Thursday, November 21, 2013
Baked Artichokes with Mandarin Orange, Juniper Berries, Clove, and Whole Grain Mustard
As Max's birthday approaches, I can't help but marvel at his smartness. Not the, "Wow, my child is way ahead of his developmental milestones," kind of smart. Oh no. The kind that knows exactly how to make me angry, repeatedly does it, then watches me get mad and laughs. That kind. The kind that I thought didn't happen until the teenage years. I was so terribly wrong.
This is where your mind goes when making an artichoke. The prepping gives one ample time to get lost in thoughts. Between the trimming of leaves, the halving, and the rubbing with lemon juice, and removing of choke, there is little else to do but get immersed in one's own head. That, and making sure you do not injure yourself with a sharp object.
Then while these bake, one has time to move on to a different set of thoughts. Happier ones, like amusement at getting Max to say the word artichoke. ...Then refusing to actually try one (someone has yet to internalize the message of Green Eggs and Ham, despite the frequent readings).
These baked artichokes are made with delicious Maille Whole Grain Dijon Mustard, ground juniper berries and bay leaf, and scented with mandarin orange. Max may be smart enough to know how to make me mad, but he isn't smart enough to try the artichoke. He'll figure it out one day.
1 stick unsalted butter
1/2 teaspoon Maille Whole Grain Dijon Mustard
2 teaspoons ground juniper berries
1 bay leaf, ground
1 sprig thyme
1 tablespoon mandarin orange juice
1 teaspoon mandarin zest
lemons, for prep
Heat oven to 425.
In a small pot, over low heat, melt the butter, and stir in the mustard, juniper berries, clove, ground bay leaf, thyme leaves, juice and zest, and a generous pinch of kosher salt. Once melted, remove from heat.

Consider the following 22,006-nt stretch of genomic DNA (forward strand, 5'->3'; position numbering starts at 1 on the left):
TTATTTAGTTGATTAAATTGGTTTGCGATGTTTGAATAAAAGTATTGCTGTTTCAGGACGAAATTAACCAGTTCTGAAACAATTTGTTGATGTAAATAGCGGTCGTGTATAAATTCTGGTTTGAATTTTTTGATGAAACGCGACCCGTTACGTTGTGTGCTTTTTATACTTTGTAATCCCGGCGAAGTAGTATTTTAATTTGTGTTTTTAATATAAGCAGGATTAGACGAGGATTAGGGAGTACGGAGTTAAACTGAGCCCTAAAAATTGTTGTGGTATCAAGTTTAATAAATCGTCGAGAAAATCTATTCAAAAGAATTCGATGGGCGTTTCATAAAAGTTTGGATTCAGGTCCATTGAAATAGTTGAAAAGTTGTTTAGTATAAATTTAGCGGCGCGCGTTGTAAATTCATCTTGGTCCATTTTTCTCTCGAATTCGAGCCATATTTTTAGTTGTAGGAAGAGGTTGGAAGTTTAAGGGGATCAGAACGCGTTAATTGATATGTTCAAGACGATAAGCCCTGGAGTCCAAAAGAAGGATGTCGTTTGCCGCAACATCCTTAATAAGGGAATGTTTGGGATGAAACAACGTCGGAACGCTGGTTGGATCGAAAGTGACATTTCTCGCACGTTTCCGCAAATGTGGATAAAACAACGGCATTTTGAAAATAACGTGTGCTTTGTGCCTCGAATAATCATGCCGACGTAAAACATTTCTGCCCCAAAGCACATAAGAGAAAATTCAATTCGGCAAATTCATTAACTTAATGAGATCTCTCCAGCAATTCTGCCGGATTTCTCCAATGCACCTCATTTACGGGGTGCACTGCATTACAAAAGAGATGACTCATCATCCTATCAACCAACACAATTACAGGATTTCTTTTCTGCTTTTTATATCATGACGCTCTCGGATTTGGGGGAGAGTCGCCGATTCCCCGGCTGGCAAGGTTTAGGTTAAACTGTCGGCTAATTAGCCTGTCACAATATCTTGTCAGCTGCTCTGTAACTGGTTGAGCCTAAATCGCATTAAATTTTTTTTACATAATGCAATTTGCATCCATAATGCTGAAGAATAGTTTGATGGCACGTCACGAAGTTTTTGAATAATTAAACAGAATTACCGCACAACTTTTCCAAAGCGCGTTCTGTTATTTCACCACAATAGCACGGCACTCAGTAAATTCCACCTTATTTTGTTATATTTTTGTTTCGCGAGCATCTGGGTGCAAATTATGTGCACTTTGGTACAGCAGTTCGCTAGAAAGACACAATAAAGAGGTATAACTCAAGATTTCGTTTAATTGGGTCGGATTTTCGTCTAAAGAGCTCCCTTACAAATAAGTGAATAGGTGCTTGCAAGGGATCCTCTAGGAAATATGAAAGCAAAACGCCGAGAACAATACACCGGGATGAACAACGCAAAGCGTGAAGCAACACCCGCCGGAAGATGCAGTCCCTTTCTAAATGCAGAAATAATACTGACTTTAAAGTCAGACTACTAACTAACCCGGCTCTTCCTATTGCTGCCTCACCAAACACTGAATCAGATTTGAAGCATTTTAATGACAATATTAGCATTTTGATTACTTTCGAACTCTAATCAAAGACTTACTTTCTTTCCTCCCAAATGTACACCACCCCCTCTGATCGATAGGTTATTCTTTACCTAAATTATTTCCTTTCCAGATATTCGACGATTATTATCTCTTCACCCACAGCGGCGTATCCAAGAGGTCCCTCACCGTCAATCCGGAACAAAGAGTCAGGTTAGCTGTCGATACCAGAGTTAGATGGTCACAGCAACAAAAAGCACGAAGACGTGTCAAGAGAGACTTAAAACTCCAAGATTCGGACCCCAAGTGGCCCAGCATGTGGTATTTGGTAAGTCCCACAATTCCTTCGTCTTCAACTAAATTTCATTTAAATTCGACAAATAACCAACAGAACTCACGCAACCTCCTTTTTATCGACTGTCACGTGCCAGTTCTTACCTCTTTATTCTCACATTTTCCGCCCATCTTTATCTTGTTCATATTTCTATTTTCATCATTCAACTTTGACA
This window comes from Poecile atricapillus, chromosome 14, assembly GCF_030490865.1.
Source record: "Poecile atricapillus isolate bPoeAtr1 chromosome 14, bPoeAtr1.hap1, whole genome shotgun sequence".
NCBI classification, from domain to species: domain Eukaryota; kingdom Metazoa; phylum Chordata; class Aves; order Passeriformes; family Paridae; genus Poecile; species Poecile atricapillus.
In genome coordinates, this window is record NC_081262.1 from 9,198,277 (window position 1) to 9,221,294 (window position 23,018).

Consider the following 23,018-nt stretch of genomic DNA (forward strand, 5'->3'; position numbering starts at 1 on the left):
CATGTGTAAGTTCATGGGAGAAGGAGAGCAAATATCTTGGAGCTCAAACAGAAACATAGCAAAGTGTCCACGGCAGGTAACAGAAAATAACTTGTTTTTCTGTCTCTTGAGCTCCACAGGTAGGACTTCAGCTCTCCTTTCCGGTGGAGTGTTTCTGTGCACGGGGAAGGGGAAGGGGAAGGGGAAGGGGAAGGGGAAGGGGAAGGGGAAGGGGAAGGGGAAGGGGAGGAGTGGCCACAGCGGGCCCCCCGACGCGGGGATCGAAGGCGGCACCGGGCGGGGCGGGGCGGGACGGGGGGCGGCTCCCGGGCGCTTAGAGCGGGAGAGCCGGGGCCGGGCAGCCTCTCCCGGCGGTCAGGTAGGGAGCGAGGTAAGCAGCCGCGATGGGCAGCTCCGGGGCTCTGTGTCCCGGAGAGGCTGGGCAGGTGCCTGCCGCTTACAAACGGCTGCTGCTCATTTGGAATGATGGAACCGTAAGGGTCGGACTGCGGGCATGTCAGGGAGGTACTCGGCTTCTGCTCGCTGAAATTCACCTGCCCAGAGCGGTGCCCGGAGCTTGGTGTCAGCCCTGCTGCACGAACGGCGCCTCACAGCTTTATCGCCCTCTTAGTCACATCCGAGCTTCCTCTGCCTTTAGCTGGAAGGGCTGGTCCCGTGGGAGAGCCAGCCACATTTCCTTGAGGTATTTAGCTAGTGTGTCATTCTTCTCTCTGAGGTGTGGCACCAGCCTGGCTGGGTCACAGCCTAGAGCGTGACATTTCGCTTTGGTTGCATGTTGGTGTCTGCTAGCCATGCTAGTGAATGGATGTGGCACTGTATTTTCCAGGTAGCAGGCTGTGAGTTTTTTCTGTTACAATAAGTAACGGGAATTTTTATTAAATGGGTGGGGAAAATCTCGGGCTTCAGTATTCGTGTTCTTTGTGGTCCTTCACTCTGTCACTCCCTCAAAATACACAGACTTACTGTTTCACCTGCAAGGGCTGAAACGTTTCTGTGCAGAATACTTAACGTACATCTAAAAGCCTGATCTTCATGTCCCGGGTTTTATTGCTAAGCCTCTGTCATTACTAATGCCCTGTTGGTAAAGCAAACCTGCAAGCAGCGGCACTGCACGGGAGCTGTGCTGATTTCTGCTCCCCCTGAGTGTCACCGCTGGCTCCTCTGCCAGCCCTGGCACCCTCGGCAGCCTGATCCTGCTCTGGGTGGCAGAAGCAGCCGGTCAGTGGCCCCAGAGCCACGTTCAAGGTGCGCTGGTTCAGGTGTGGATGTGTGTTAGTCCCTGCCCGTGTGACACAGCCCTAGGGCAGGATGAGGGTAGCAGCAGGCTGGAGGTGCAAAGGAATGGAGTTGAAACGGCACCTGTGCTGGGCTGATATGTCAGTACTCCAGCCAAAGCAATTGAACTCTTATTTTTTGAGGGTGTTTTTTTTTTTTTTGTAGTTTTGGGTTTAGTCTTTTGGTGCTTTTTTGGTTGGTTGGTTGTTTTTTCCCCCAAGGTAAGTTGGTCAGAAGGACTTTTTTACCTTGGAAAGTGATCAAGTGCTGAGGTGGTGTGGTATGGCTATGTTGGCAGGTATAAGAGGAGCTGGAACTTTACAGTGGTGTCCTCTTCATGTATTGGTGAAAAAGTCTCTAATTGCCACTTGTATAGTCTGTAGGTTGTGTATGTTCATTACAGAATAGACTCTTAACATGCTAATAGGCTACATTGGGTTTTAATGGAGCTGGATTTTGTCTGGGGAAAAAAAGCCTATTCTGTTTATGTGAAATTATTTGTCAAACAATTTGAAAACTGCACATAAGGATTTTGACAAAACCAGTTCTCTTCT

Using kitchen shears, trim off pointy tips of artichoke leaves. Using a large, sharp knife, cut off the end of each stem. Carefully remove any small leaves attached directly to the stem. Wash artichokes thoroughly under cold water to clean them off, and dry with paper towel.
For this part, you will want to do one artichoke at a time. Take your big sharp knife, coat it with lemon juice from one of your lemon wedges, turn an artichoke upside down, so the stem is sticking up and slice it straight down in half. Immediately rub down all cut surfaces with lemon wedges to prevent discoloration. Take a serrated spoon, or regular spoon, and coat it with lemon juice. Scoop out the fuzzy choke in the center, as well as the inner, purple leaves. Make sure you get all of the fuzzy part out, and liberally rub down the top of the heart with lemon to prevent discoloration. I also try to cut any remaining prickly points off of the inner curled leaves to prevent poking the eater. Repeat for other halves.
Place the artichoke in tin foil with 1/4 of the butter mixture spooned over it, taking care to fill up the cavity left from the removal of the fuzzy choke. Wrap it cut-side up, and place on a baking sheet. Repeat for remaining halves.
Bake for about 30 minutes, until heart and leaves are tender.
NOTE: We did not receive financial compensation for this post. We received the Maille mustard for review purposes. The opinions are completely our own. The mustard is absolutely wonderful.